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Mayor Adams, NYC Health + Hospitals to Open 16 Mental Health Clinics in New York City Public Schools

Clinics Will Serve Over 6,000 New York City Public Schools Students Across Bronx and Central Brooklyn. Clinics Part of Adams Administration’s $5 Million Mental Health Continuum Partnership to Support Over 20,000 Students in South Bronx and Central Brooklyn

– New York City Mayor Eric Adams and NYC Health + Hospitals today announced the opening of 16 school-based mental health clinics in New York City Department of Education (DOE) schools over the next six months to serve over 6,000 students across the Bronx and Central Brooklyn. Clinics will offer students access to individual, family, and group therapy, with connections to outpatient clinics and telehealth services as needed. Additionally, teachers and school staff will have access to mental health clinic staff for consultation, trainings, and workshops to ensure students are appropriately supported and referred to care. Schools will also receive support so they can respond to mental health crises without contacting 911 unnecessarily and avoid needless emergency room visits and hospitalizations. The 16 new satellite clinics build on the five existing mental health clinics that NYC Health + Hospitals already utilizes in the city’s public schools.

The new school-based mental health clinics are funded with $3.6 million from the Mental Health Continuum, a $5 million partnership between NYC Health + Hospitals, DOE, New York City Department of Health and Mental Hygiene (DOHMH), and Advocates for Children announced as part of the Adams administration’s mental health agenda, “Care, Community, Action: A Mental Health Plan for New York City.” The clinics also received a total of $700,000 in grants from the New York state Office of Mental Health through the Mental Health Outpatient Treatment and Rehabilitative Service Program.

“The stress, isolation, and anxiety of the COVID-19 pandemic pushed mental health to the forefront of the conversation for so many of us,” said Mayor Adams. “By investing in student mental health and delivering services right where young people need them most — in our public schools — we are building upstream solutions that will help us build a healthier city.”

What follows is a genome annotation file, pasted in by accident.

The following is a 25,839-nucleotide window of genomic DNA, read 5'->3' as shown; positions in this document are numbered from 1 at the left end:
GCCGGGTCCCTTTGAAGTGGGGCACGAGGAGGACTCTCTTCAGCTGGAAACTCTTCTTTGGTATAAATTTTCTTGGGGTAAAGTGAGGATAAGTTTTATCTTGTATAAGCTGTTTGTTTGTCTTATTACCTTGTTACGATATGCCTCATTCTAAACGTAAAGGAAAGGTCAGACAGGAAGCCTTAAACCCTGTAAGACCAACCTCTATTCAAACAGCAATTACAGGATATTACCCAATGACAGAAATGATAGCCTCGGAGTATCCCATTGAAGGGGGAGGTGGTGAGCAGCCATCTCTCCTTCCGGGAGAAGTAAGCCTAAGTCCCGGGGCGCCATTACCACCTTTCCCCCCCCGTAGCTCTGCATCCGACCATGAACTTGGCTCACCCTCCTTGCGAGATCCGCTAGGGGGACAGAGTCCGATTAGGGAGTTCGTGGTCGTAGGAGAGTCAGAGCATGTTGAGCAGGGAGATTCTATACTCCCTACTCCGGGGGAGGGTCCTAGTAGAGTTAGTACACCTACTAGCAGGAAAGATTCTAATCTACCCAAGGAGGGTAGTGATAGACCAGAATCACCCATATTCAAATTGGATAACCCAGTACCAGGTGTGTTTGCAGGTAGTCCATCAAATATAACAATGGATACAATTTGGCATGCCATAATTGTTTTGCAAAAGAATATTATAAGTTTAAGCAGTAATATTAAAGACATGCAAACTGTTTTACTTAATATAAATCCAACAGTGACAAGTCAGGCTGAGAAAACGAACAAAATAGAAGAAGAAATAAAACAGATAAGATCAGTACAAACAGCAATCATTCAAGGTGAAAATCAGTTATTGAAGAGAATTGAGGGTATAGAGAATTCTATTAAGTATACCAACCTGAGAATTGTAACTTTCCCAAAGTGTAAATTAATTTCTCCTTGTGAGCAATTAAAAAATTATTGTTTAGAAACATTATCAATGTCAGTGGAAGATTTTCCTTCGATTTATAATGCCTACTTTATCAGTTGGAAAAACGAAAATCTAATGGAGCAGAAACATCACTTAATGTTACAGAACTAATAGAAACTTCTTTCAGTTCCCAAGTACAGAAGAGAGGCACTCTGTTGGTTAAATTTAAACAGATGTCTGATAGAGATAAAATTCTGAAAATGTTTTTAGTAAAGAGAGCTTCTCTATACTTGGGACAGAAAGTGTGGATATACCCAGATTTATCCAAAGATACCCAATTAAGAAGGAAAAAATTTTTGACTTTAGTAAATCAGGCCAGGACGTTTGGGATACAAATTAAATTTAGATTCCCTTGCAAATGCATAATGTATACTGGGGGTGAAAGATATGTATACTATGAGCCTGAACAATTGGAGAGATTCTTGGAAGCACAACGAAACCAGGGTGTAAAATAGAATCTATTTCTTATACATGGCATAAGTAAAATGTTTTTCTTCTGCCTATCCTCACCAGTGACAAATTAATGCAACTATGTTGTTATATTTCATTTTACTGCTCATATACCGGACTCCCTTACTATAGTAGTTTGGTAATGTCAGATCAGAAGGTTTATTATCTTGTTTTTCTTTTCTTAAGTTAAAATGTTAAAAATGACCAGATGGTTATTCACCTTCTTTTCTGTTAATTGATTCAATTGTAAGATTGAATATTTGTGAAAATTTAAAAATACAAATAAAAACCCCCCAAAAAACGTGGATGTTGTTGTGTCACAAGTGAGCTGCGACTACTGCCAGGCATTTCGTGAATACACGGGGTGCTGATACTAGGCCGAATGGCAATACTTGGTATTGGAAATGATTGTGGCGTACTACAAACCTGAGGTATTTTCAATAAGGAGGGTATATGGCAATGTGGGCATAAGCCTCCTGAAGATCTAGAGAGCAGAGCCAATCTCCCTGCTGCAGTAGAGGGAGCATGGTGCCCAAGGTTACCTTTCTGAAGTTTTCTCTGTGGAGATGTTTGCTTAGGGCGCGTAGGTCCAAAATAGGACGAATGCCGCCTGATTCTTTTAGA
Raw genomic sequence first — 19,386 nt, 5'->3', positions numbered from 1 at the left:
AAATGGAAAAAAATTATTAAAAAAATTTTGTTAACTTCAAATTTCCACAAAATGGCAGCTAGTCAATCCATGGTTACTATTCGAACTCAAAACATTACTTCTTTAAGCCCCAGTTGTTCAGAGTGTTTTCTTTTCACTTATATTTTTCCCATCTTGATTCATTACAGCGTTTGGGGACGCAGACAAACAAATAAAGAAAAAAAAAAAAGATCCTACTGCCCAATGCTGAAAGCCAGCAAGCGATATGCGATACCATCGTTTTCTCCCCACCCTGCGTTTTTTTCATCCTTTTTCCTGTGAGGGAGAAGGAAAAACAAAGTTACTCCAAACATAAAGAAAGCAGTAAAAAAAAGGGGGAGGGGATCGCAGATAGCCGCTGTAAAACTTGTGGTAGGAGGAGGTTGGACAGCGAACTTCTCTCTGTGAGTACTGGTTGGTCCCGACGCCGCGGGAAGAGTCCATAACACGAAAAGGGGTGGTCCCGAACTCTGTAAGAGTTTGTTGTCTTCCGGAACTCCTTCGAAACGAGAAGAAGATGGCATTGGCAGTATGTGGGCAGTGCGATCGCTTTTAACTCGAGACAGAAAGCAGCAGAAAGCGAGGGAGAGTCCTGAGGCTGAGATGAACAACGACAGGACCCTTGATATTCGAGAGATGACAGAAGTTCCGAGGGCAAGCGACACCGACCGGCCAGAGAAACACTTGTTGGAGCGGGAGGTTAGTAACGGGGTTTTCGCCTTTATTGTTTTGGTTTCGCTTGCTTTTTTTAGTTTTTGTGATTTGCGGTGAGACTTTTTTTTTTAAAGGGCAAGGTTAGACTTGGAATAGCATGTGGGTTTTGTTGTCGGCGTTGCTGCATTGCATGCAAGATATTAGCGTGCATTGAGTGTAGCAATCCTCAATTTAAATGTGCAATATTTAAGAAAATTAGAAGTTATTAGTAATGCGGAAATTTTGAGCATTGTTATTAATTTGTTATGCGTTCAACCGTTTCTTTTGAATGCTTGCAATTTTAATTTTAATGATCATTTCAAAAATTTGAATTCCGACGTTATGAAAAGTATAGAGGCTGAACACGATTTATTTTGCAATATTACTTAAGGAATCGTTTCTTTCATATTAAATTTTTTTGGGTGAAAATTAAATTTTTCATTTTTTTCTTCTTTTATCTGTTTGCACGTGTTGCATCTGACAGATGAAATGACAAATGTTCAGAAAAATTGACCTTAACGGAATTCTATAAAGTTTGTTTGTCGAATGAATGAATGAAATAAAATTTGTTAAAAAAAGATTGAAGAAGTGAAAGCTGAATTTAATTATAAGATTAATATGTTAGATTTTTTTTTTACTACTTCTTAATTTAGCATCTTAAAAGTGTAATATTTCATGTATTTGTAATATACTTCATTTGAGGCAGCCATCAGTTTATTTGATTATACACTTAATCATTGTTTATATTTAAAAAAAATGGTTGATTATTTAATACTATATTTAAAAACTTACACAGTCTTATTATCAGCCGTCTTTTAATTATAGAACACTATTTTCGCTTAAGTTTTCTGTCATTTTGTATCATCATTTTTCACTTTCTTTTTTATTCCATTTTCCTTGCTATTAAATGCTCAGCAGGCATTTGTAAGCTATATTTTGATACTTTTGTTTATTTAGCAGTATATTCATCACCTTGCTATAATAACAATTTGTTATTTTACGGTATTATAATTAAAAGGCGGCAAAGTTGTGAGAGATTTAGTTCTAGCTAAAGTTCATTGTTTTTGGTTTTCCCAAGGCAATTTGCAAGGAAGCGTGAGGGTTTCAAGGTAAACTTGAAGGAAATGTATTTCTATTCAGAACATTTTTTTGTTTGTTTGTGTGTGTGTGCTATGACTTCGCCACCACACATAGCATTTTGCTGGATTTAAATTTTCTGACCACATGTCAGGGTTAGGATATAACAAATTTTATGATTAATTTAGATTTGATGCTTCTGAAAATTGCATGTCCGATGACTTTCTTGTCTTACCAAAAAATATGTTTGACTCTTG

“Family and youth mental health are key components of our overall plan to support mental health for all New Yorkers,” said Deputy Mayor for Health and Human Services Anne Williams-Isom. “We are creating a layered approach to supporting young people adding these clinics in the Bronx and Brooklyn to a combination of other touch points including our TeenSpace initiative offering free tele-mental health services to young people. Thank you to all our partners making this work happen.”

“Youth mental health is at a critical point and these new clinical services are needed now more than ever, especially in our schools,” said NYC Health + Hospitals Deputy Chief Medical Officer and System Chief of Behavioral Health Omar Fattal, MD, MPH. “These satellite clinics will provide a critical access point for students to get timely access to mental health services both inside of schools and at outpatient clinics. We are grateful to our partners and the New York state Office of Mental Health for making this happen.”

“Our city’s public schools are proud to partner with NYC Health + Hospitals, the School Mental Health Program in the Office of School Health, and the New York City Department of Health and Mental Hygiene on the Mental Health Continuum,” said DOE Chancellor David C. Banks. “Now, in its third year, over 50 schools in the South Bronx and Central Brooklyn have received access to expedited care for students struggling with mental health challenges through NYC Health + Hospitals clinics and Children’s Mobile Crisis Teams. Schools will also receive support to engage in whole school collaborative problem-solving, an approach to reduce challenging behavior, build skills, and strengthen relationships. We look forward to continuing this partnership and to building a stronger continuum of care to improve the provision of mental health services to students and families.”

“It will take all of us together to tackle our youth mental health crisis, and the expansion of school-based clinics is an important step to do just that,” said DOHMH Commissioner Dr. Ashwin Vasan. “Reaching students where they spend so much of their time and supporting school staff will help improve access and reduce stigma. I look forward to continued work across agencies to create opportunities for the next generation to succeed.”

“In light of the concerning state of youth mental health in New York City, the Mental Health Continuum’s collaboration is a timely and crucial step in connecting students to essential mental health supports and services,” said Mayor’s Office of Community Mental Health Executive Director Eva Wong. “This initiative also recognizes the important role of teachers and school staff in supporting young people’s mental health by providing them with consultation, training, and psychoeducation. This marks a significant step in the city’s ongoing efforts to address mental health disparities and foster supportive environments to strengthen the mental health of youth and their families across the city.”